Again there isn’t a lot of material to work with: Jesus is reported as having made some cryptic remarks about a symbolic connection between his body and the Temple and, most relevantly, went on a famous rampage in the building itself directed at the moneychangers and sellers of sacrificial animals. So Wasserman again fills the material out with a summary of the Jesus story, a straightforward telling of the hybrid Gospel accounts with no attempt to get to the historical reality behind them or reconcile the inconsistencies between them.
An in-depth discussion of the most significant part of the Gospels for this book is sorely missed. Jesus’ attack on the moneychangers in the Temple is not only important for understanding how he saw himself in relation to Judaism but, depending on the view we take of it, also has profound implications for our understanding of what Jesus was about. And (although this is seldom pointed out to grass-roots Christians) it is one of the most mystifying episodes in the Gospels, since he was actually attacking practices believed to have been ordained by God himself, and the Gospels offer no explanation of what his actual motive was.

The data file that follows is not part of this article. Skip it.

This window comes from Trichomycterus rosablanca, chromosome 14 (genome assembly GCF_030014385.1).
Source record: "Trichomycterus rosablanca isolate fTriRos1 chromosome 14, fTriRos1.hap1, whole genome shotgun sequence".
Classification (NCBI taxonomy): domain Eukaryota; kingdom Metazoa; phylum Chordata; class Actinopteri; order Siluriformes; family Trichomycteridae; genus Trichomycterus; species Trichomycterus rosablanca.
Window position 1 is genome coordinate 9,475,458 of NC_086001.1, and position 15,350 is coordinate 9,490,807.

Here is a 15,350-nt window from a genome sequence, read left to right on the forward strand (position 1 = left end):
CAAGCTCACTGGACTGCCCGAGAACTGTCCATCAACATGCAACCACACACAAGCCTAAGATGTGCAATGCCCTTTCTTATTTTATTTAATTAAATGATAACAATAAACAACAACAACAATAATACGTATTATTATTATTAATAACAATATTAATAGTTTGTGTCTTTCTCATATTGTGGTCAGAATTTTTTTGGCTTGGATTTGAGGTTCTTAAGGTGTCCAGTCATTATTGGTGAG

Although, refreshingly, Wasserman acknowledges that there is a deeper question about the Temple episode than most churchgoers realise, he opts for the simplistic interpretation that Jesus was attacking the corruption of the priesthood of its day. This explanation is far from certain and has its own problems – not least that such sacrilege would have been out of proportion to the point he was trying to make, akin to trampling the cross to protest about the behaviour of individual Church leaders – and, since it is such an important issue that is directly relevant to the subject of the book, an examination of some of the other possibilities would have been welcome.